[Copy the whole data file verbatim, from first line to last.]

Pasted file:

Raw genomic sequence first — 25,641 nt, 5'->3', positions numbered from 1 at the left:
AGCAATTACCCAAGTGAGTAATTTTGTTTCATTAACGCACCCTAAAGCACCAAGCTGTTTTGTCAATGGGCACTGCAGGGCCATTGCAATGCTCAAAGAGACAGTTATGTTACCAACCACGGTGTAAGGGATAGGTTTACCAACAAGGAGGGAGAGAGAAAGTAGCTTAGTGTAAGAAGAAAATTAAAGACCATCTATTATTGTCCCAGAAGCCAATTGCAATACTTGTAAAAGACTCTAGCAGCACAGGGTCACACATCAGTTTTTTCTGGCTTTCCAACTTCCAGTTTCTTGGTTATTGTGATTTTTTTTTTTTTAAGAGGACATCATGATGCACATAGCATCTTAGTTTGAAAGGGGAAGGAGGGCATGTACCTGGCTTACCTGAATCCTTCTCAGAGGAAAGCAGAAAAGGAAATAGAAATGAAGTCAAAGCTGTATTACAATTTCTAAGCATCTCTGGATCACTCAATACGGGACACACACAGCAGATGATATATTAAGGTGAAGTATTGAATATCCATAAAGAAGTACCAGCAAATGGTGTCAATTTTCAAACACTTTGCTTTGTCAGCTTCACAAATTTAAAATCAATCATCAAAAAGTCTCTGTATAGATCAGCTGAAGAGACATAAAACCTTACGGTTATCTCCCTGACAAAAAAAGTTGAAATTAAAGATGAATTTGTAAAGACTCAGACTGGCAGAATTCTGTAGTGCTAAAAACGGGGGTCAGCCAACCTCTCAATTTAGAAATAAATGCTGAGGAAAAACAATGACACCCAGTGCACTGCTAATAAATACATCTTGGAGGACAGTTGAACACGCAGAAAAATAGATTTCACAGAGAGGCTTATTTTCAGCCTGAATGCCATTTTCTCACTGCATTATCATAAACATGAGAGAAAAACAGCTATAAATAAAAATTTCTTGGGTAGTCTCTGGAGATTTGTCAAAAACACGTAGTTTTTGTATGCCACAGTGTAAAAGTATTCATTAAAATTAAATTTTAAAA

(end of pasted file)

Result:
Raw genomic sequence first — 25,641 nt, 5'->3', positions numbered from 1 at the left:
AGCAATTACCCAAGTGAGTAATTTTGTTTCATTAACGCACCCTAAAGCACCAAGCTGTTTTGTCAATGGGCACTGCAGGGCCATTGCAATGCTCAAAGAGACAGTTATGTTACCAACCACGGTGTAAGGGATAGGTTTACCAACAAGGAGGGAGAGAGAAAGTAGCTTAGTGTAAGAAGAAAATTAAAGACCATCTATTATTGTCCCAGAAGCCAATTGCAATACTTGTAAAAGACTCTAGCAGCACAGGGTCACACATCAGTTTTTTCTGGCTTTCCAACTTCCAGTTTCTTGGTTATTGTGATTTTTTTTTTTTTAAGAGGACATCATGATGCACATAGCATCTTAGTTTGAAAGGGGAAGGAGGGCATGTACCTGGCTTACCTGAATCCTTCTCAGAGGAAAGCAGAAAAGGAAATAGAAATGAAGTCAAAGCTGTATTACAATTTCTAAGCATCTCTGGATCACTCAATACGGGACACACACAGCAGATGATATATTAAGGTGAAGTATTGAATATCCATAAAGAAGTACCAGCAAATGGTGTCAATTTTCAAACACTTTGCTTTGTCAGCTTCACAAATTTAAAATCAATCATCAAAAAGTCTCTGTATAGATCAGCTGAAGAGACATAAAACCTTACGGTTATCTCCCTGACAAAAAAAGTTGAAATTAAAGATGAATTTGTAAAGACTCAGACTGGCAGAATTCTGTAGTGCTAAAAACGGGGGTCAGCCAACCTCTCAATTTAGAAATAAATGCTGAGGAAAAACAATGACACCCAGTGCACTGCTAATAAATACATCTTGGAGGACAGTTGAACACGCAGAAAAATAGATTTCACAGAGAGGCTTATTTTCAGCCTGAATGCCATTTTCTCACTGCATTATCATAAACATGAGAGAAAAACAGCTATAAATAAAAATTTCTTGGGTAGTCTCTGGAGATTTGTCAAAAACACGTAGTTTTTGTATGCCACAGTGTAAAAGTATTCATTAAAATTAAATTTTAAAA